Charcot Marie Tooth disease (CMT) is a hereditary peripheral nerve disorder. Your peripheral nerves are present outside your brain and spinal cord. These nerves connect your central nervous system to the rest of your body. The disease affects primarily your legs and arms.1
What Is The Prognosis For Charcot Marie Tooth?
Although individuals in rare instances may develop weakness of respiratory muscles weakness, Charcot Marie Tooth is not regarded as a deadly disease. Individuals with most types of Charcot Marie Tooth are expected to live normally.1
Possible Complications Of Charcot Marie Tooth
People with Charcot Marie Tooth can experience a number of complications. Most common complications experienced in the later stages of the disease include:
Breathing can be difficult if the condition affects the nerves that control the diaphragm. The patient may need bronchodilator drugs or a ventilator. Being overweight or obese can make breathing worse.
Depression can result from the mental stress, anxiety, and frustration of living with any progressive illness. Cognitive-behavioral therapy (CBT) can help patients with Charcot Marie Tooth to cope better with their daily lives and, if necessary, with depression.
Although Charcot Marie Tooth cannot be cured, some measures can help prevent further problems. These include good care of the feet, as there is an increased risk of injury and infection, avoidance of caffeine and tobacco, and not drinking too much alcohol.
Even though individuals with Charcot Marie Tooth are expected to live normally and the disability level differs extensively, Charcot Marie Tooth impacts every part of life in most instances. The disorder is physical itself, but it might pose emotional and social difficulties as well.
The disorder is hereditary, so if someone in your close family has the illness, you are at a greater chance of developing it. Other triggers of neuropathy can induce symptoms identical to or even worsen to this disease, such as diabetes. Also, drugs including paclitaxel and vincristine (chemotherapeutic agents) and other medicines may produce worse symptoms. Make sure that your physician is aware of all the drugs you are receiving.
Scientists are researching a range of prospective treatments that might treat the disease in the future. Potential treatments include gene therapy, drugs, and procedures in vitro that might help in preventing future generations from passing on the disease.4,5
What Are The Lifestyle Changes For Charcot Marie Tooth?
The severity of Charcot Marie Tooth symptoms varies from person to person. Some therapies are available to assist you to manage the disorder. Charcot Marie Tooth can lead to deformities and loss of sensation in the feet. To relieve symptoms and avoid complications, it is advisable to check your feet daily for wounds, ulcers, and infections. Wear properly fitted shoes that provide good support to the ankle. If you have foot deformities, you should invest in tailor-made shoes.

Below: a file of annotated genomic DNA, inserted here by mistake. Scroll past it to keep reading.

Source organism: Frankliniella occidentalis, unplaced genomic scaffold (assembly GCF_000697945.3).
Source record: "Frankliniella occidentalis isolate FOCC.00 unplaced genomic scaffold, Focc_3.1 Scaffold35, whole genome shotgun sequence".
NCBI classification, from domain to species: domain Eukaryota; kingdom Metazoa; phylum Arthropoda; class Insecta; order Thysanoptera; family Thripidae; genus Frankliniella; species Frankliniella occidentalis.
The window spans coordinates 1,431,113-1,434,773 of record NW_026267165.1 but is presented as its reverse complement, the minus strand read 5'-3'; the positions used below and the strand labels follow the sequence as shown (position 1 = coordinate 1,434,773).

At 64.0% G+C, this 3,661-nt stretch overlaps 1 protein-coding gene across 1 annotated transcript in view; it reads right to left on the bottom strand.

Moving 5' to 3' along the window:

Take good care of your muscles and joints to reduce the risk of injury and loss of function. For example, stretch regularly and exercise daily. If you are unsteady on your feet, use a stick or walker to improve your stability.
The disease produces weaker and smaller muscles in the legs and in later stages in the arms. You might experience sensation loss as well with contractions in muscles causing walking difficulties. Also prevalent are deformities of the foot like high arches and hammertoes. Symptoms generally start in the feet and legs but ultimately affect arms and hands. The disease symptoms typically occur in adolescent years or early twenties, but can also occur in midlife.2,3
Charcot Marie Tooth is a genetic disorder that usually results in muscle weakness in arms and feet, which can prevent movement or other activities of an individual, reducing the ability to live independently. It is important to start symptomatic treatment as early as possible. Adherence to a healthy lifestyle, regular stretching, and mild exercise prevent the disorder to become too severe and people may continue normal daily activities self-sufficiently. Life expectancy is not shortened in most of the cases. In rare occasions, the disease may get life-threatening by affecting the lungs leading to breathing disorder.
- Khadilkar SV, Yadav RS, Patel BA. Charcot–Marie–Tooth Disease. Neuromuscular Disorders: Springer; 2018:421-439.
- Young P, De Jonghe P, Stögbauer F, Butterfass‐Bahloul T. Treatment for Charcot‐Marie‐tooth disease. Cochrane database of systematic reviews. 2008(1).
- McCorquodale D, Pucillo EM, Johnson NE. Management of Charcot–Marie–Tooth disease: improving long-term care with a multidisciplinary approach. Journal of multidisciplinary healthcare. 2016;9:7.
- Laura M, Ramdharry G, Singh D, Skorupinska M, Reilly M. Orthopaedic complications in Charcot-Marie-Tooth disease: results of a prospective study. 2016.
- Laura M, Ramdharry G, Singh D, Skorupinska M, Reilly M. Managing Orthopaedic Complications In Charcot Marie Tooth Disease. BMJ Publishing Group Ltd; 2016.
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